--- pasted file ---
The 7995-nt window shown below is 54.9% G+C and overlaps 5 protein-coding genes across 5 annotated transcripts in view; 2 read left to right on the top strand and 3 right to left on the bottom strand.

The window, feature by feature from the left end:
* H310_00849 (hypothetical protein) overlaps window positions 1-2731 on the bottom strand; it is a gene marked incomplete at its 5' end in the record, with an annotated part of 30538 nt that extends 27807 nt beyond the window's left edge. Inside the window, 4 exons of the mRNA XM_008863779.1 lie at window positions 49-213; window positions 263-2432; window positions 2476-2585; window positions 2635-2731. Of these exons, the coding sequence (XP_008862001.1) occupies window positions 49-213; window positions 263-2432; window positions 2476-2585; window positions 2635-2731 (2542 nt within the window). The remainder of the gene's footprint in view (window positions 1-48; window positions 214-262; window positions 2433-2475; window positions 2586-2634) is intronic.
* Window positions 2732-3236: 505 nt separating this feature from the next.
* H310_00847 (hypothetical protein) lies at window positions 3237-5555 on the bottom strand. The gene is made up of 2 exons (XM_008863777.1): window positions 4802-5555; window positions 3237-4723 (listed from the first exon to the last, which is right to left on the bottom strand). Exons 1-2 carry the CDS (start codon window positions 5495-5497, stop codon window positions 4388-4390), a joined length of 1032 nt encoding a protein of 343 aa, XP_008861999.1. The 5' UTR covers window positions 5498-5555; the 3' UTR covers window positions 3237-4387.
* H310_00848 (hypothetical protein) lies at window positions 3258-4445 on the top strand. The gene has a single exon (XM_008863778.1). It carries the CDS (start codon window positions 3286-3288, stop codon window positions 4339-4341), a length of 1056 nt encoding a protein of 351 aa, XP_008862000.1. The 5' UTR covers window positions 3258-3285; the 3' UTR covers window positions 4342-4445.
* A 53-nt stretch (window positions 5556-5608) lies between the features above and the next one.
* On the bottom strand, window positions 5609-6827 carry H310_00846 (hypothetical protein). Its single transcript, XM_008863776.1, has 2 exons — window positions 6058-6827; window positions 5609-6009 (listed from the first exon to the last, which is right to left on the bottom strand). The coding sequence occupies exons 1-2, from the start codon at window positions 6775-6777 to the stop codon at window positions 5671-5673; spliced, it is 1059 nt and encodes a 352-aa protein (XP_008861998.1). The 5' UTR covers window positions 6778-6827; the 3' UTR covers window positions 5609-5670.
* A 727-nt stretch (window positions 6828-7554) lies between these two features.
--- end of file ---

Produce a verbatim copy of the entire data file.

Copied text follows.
The 7995-nt window shown below is 54.9% G+C and overlaps 5 protein-coding genes across 5 annotated transcripts in view; 2 read left to right on the top strand and 3 right to left on the bottom strand.

The window, feature by feature from the left end:
* H310_00849 (hypothetical protein) overlaps window positions 1-2731 on the bottom strand; it is a gene marked incomplete at its 5' end in the record, with an annotated part of 30538 nt that extends 27807 nt beyond the window's left edge. Inside the window, 4 exons of the mRNA XM_008863779.1 lie at window positions 49-213; window positions 263-2432; window positions 2476-2585; window positions 2635-2731. Of these exons, the coding sequence (XP_008862001.1) occupies window positions 49-213; window positions 263-2432; window positions 2476-2585; window positions 2635-2731 (2542 nt within the window). The remainder of the gene's footprint in view (window positions 1-48; window positions 214-262; window positions 2433-2475; window positions 2586-2634) is intronic.
* Window positions 2732-3236: 505 nt separating this feature from the next.
* H310_00847 (hypothetical protein) lies at window positions 3237-5555 on the bottom strand. The gene is made up of 2 exons (XM_008863777.1): window positions 4802-5555; window positions 3237-4723 (listed from the first exon to the last, which is right to left on the bottom strand). Exons 1-2 carry the CDS (start codon window positions 5495-5497, stop codon window positions 4388-4390), a joined length of 1032 nt encoding a protein of 343 aa, XP_008861999.1. The 5' UTR covers window positions 5498-5555; the 3' UTR covers window positions 3237-4387.
* H310_00848 (hypothetical protein) lies at window positions 3258-4445 on the top strand. The gene has a single exon (XM_008863778.1). It carries the CDS (start codon window positions 3286-3288, stop codon window positions 4339-4341), a length of 1056 nt encoding a protein of 351 aa, XP_008862000.1. The 5' UTR covers window positions 3258-3285; the 3' UTR covers window positions 4342-4445.
* A 53-nt stretch (window positions 5556-5608) lies between the features above and the next one.
* On the bottom strand, window positions 5609-6827 carry H310_00846 (hypothetical protein). Its single transcript, XM_008863776.1, has 2 exons — window positions 6058-6827; window positions 5609-6009 (listed from the first exon to the last, which is right to left on the bottom strand). The coding sequence occupies exons 1-2, from the start codon at window positions 6775-6777 to the stop codon at window positions 5671-5673; spliced, it is 1059 nt and encodes a 352-aa protein (XP_008861998.1). The 5' UTR covers window positions 6778-6827; the 3' UTR covers window positions 5609-5670.
* A 727-nt stretch (window positions 6828-7554) lies between these two features.